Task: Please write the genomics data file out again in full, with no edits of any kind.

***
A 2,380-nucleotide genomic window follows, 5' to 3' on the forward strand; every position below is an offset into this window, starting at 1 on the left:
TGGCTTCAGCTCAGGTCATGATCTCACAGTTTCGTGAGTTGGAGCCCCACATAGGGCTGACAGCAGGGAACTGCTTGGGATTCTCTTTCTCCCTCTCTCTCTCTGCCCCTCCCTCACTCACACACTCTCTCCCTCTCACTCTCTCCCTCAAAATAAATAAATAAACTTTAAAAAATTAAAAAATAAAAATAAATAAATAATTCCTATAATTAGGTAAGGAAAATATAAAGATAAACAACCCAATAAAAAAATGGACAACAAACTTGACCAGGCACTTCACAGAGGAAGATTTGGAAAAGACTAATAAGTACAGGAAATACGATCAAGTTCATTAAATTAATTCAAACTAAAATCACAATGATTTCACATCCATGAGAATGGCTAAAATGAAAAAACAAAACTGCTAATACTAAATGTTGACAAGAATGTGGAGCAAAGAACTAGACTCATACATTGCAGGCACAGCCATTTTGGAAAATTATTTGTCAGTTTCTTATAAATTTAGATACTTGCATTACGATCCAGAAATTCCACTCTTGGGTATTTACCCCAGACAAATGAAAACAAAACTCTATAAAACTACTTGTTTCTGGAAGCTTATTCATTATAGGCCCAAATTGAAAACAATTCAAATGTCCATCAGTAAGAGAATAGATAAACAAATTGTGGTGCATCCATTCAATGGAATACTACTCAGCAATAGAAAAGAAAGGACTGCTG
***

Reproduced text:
A 2,380-nucleotide genomic window follows, 5' to 3' on the forward strand; every position below is an offset into this window, starting at 1 on the left:
TGGCTTCAGCTCAGGTCATGATCTCACAGTTTCGTGAGTTGGAGCCCCACATAGGGCTGACAGCAGGGAACTGCTTGGGATTCTCTTTCTCCCTCTCTCTCTCTGCCCCTCCCTCACTCACACACTCTCTCCCTCTCACTCTCTCCCTCAAAATAAATAAATAAACTTTAAAAAATTAAAAAATAAAAATAAATAAATAATTCCTATAATTAGGTAAGGAAAATATAAAGATAAACAACCCAATAAAAAAATGGACAACAAACTTGACCAGGCACTTCACAGAGGAAGATTTGGAAAAGACTAATAAGTACAGGAAATACGATCAAGTTCATTAAATTAATTCAAACTAAAATCACAATGATTTCACATCCATGAGAATGGCTAAAATGAAAAAACAAAACTGCTAATACTAAATGTTGACAAGAATGTGGAGCAAAGAACTAGACTCATACATTGCAGGCACAGCCATTTTGGAAAATTATTTGTCAGTTTCTTATAAATTTAGATACTTGCATTACGATCCAGAAATTCCACTCTTGGGTATTTACCCCAGACAAATGAAAACAAAACTCTATAAAACTACTTGTTTCTGGAAGCTTATTCATTATAGGCCCAAATTGAAAACAATTCAAATGTCCATCAGTAAGAGAATAGATAAACAAATTGTGGTGCATCCATTCAATGGAATACTACTCAGCAATAGAAAAGAAAGGACTGCTG